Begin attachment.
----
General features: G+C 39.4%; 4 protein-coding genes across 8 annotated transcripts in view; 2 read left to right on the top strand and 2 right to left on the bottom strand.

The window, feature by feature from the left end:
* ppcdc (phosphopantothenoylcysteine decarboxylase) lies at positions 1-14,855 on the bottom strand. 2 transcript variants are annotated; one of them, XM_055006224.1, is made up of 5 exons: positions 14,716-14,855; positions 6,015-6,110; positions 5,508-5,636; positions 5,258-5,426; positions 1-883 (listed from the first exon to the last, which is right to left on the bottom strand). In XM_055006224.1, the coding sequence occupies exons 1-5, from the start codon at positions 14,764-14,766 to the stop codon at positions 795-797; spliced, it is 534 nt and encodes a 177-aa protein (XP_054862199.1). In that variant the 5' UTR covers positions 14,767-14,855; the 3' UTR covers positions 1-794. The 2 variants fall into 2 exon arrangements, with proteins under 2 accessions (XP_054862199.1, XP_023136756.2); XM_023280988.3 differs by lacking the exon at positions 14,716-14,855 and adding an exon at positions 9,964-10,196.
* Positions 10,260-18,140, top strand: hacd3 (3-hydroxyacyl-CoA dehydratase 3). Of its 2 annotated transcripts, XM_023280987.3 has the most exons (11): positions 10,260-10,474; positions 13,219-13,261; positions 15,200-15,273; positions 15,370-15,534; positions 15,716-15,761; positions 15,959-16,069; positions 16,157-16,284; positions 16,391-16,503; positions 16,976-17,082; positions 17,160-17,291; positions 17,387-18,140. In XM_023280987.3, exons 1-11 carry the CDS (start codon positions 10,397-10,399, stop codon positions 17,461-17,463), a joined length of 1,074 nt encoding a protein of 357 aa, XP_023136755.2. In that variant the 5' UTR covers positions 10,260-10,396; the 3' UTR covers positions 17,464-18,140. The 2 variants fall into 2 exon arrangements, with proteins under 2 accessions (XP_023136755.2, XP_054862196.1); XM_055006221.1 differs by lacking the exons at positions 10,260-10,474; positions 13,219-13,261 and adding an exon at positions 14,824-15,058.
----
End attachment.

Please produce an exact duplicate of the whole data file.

General features: G+C 39.4%; 4 protein-coding genes across 8 annotated transcripts in view; 2 read left to right on the top strand and 2 right to left on the bottom strand.

The window, feature by feature from the left end:
* ppcdc (phosphopantothenoylcysteine decarboxylase) lies at positions 1-14,855 on the bottom strand. 2 transcript variants are annotated; one of them, XM_055006224.1, is made up of 5 exons: positions 14,716-14,855; positions 6,015-6,110; positions 5,508-5,636; positions 5,258-5,426; positions 1-883 (listed from the first exon to the last, which is right to left on the bottom strand). In XM_055006224.1, the coding sequence occupies exons 1-5, from the start codon at positions 14,764-14,766 to the stop codon at positions 795-797; spliced, it is 534 nt and encodes a 177-aa protein (XP_054862199.1). In that variant the 5' UTR covers positions 14,767-14,855; the 3' UTR covers positions 1-794. The 2 variants fall into 2 exon arrangements, with proteins under 2 accessions (XP_054862199.1, XP_023136756.2); XM_023280988.3 differs by lacking the exon at positions 14,716-14,855 and adding an exon at positions 9,964-10,196.
* Positions 10,260-18,140, top strand: hacd3 (3-hydroxyacyl-CoA dehydratase 3). Of its 2 annotated transcripts, XM_023280987.3 has the most exons (11): positions 10,260-10,474; positions 13,219-13,261; positions 15,200-15,273; positions 15,370-15,534; positions 15,716-15,761; positions 15,959-16,069; positions 16,157-16,284; positions 16,391-16,503; positions 16,976-17,082; positions 17,160-17,291; positions 17,387-18,140. In XM_023280987.3, exons 1-11 carry the CDS (start codon positions 10,397-10,399, stop codon positions 17,461-17,463), a joined length of 1,074 nt encoding a protein of 357 aa, XP_023136755.2. In that variant the 5' UTR covers positions 10,260-10,396; the 3' UTR covers positions 17,464-18,140. The 2 variants fall into 2 exon arrangements, with proteins under 2 accessions (XP_023136755.2, XP_054862196.1); XM_055006221.1 differs by lacking the exons at positions 10,260-10,474; positions 13,219-13,261 and adding an exon at positions 14,824-15,058.